FIG. 5 is a cut away perspective view of the cyclonic separation member of FIG. 1 when removed from the vacuum cleaner;

FIG. 6 is a cross-sectional view along the line 6-6 in FIG. 2 with the bin removed;

FIG. 7 is a cut away perspective view of an alternate embodiment of the cyclonic separation member of FIG. 5;

FIGS. 8 and 9 are cross-sectional views along the line 6-6 in FIG. 2 showing alternate configurations of the particle separation member of the present invention;

FIG. 10 is an enlarged cross-section view of the particle separator member of the present invention, showing aperture detail;

FIG. 11 is a sectional perspective view of the particle separator member having baffle members according to the present invention;

FIG. 12 is an enlarged bottom plan view in the direction of arrow 12 of the baffles of FIG. 11;

FIGS. 13-15 are top plan views of various alternate configurations of the particle separation member of the present invention;

FIG. 16 is a sectional side view of an alternate embodiment of the particle separator member of the present invention;

FIG. 17 is an isometric view of a further alternate embodiment of the particle separator member of the present invention;

FIG. 18 is an isometric view of a further alternate embodiment of the particle separator member of the present invention;

FIG. 19 is a sectional perspective view of and alternate embodiment of the baffle members according to the present invention;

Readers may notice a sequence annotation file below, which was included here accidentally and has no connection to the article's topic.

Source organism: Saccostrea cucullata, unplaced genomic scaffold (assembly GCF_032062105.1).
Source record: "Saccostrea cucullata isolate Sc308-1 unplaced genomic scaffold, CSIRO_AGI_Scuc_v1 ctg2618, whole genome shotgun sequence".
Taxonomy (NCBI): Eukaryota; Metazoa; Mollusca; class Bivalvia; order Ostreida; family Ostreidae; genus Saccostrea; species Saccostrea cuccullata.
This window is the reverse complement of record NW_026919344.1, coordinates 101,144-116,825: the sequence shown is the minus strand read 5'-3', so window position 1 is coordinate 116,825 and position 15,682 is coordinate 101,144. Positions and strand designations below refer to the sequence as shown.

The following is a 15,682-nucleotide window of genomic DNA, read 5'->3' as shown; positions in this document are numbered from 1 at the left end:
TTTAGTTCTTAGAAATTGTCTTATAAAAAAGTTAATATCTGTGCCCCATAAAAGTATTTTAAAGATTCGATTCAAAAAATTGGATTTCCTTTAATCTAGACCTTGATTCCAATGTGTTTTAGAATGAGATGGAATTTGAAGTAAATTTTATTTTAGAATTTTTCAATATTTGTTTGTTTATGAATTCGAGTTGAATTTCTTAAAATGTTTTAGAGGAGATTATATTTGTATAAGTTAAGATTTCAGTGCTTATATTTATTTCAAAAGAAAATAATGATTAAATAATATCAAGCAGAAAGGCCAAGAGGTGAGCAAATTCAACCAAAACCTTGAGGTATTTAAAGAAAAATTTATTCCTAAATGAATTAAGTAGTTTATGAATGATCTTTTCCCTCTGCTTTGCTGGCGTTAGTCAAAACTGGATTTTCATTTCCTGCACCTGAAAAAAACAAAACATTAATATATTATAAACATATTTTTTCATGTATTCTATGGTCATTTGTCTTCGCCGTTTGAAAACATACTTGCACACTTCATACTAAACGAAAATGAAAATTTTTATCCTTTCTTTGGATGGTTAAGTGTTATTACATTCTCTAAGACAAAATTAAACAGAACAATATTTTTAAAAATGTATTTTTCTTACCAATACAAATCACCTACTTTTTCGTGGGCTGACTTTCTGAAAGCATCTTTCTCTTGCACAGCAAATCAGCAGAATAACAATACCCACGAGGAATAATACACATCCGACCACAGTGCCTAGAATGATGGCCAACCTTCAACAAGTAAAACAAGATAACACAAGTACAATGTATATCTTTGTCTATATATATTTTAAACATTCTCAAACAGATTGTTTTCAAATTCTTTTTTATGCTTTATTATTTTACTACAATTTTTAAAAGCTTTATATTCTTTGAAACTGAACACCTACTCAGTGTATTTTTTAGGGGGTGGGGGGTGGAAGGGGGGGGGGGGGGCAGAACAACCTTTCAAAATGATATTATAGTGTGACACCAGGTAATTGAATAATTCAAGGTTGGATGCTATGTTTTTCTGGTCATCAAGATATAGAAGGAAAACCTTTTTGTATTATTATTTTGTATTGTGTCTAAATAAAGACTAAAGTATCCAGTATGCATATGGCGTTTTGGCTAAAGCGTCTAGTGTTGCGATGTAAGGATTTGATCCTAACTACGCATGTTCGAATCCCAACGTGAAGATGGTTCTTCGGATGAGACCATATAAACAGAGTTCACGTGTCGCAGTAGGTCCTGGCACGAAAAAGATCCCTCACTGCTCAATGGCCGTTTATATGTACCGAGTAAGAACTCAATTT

FIG. 20 is a bottom plan view of the baffle members of FIG. 19;

FIG. 21 is an enlarged perspective view of the bin of FIG. 1 when removed from the vacuum cleaner; and,

FIG. 22 is an enlarged perspective view of the access member of FIG. 21.

DETAILED DESCRIPTION OF THE PREFERRED EMBODIMENT

The improvements in cyclonic separators described herein may be used with or in place of cyclonic separation devices of any sort which are used to separate particulate material from a fluid stream. For example, they may be used with a fluid stream consisting of one or more gasses such as industrial dust collection systems (eg. flue gas scrubbing), they may be used to classify particles according to their size or they may be used with a fluid stream consisting of one or more liquids (eg. a hydrocyclone) or with fluid streams comprising a gas/liquid mixture. It will be appreciated that they these cyclone separators may be used in any manner known in the particle separation art.

For example, the separation member according to the present invention may also be employed in the classification and/or sorting of particles by size. Particles to be sorted are entrained in a fluid flow and introduced to a cyclonic separator having a separation member according to the present invention, the separation member having a first aperture size. Particles smaller than the first aperture size are permitted to pass through the separation member and into a hopper for transfer to a subsequent cyclonic separator while larger particles are collected on top of the particle separator. The particle passing through the separation member are introduced cyclonically to a second cyclone having a separation member with apertures of a second, smaller size, relative to the first cyclone. As in the first cyclone, particles smaller than the second aperture size are permitted to pass through the separation member and into a hopper for transfer to a third cyclonic separator, while larger particle remain on the separation member in the second cyclone chamber. This process is repeated, as required, until the particles are classified as needed.